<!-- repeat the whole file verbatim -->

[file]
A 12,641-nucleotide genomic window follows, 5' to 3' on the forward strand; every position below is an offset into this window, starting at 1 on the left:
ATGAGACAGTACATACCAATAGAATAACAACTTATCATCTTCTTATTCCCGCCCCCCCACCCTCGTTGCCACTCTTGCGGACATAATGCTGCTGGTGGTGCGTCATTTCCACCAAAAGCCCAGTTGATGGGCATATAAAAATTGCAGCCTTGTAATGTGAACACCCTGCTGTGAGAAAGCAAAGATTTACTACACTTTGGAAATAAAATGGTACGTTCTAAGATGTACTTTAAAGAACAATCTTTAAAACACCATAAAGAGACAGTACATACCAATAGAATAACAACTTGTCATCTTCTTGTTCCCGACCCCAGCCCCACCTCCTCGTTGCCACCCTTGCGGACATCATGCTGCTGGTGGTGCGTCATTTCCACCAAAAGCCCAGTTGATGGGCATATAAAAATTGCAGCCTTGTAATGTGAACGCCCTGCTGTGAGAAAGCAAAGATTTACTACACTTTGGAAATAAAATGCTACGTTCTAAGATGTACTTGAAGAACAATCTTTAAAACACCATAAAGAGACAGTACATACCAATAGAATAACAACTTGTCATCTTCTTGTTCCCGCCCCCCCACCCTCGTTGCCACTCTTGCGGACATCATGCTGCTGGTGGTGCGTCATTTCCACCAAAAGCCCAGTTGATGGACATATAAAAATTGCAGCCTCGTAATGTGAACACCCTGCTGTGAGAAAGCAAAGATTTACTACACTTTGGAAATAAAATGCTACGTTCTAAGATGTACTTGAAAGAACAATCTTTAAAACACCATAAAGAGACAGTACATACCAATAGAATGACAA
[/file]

A 12,641-nucleotide genomic window follows, 5' to 3' on the forward strand; every position below is an offset into this window, starting at 1 on the left:
ATGAGACAGTACATACCAATAGAATAACAACTTATCATCTTCTTATTCCCGCCCCCCCACCCTCGTTGCCACTCTTGCGGACATAATGCTGCTGGTGGTGCGTCATTTCCACCAAAAGCCCAGTTGATGGGCATATAAAAATTGCAGCCTTGTAATGTGAACACCCTGCTGTGAGAAAGCAAAGATTTACTACACTTTGGAAATAAAATGGTACGTTCTAAGATGTACTTTAAAGAACAATCTTTAAAACACCATAAAGAGACAGTACATACCAATAGAATAACAACTTGTCATCTTCTTGTTCCCGACCCCAGCCCCACCTCCTCGTTGCCACCCTTGCGGACATCATGCTGCTGGTGGTGCGTCATTTCCACCAAAAGCCCAGTTGATGGGCATATAAAAATTGCAGCCTTGTAATGTGAACGCCCTGCTGTGAGAAAGCAAAGATTTACTACACTTTGGAAATAAAATGCTACGTTCTAAGATGTACTTGAAGAACAATCTTTAAAACACCATAAAGAGACAGTACATACCAATAGAATAACAACTTGTCATCTTCTTGTTCCCGCCCCCCCACCCTCGTTGCCACTCTTGCGGACATCATGCTGCTGGTGGTGCGTCATTTCCACCAAAAGCCCAGTTGATGGACATATAAAAATTGCAGCCTCGTAATGTGAACACCCTGCTGTGAGAAAGCAAAGATTTACTACACTTTGGAAATAAAATGCTACGTTCTAAGATGTACTTGAAAGAACAATCTTTAAAACACCATAAAGAGACAGTACATACCAATAGAATGACAA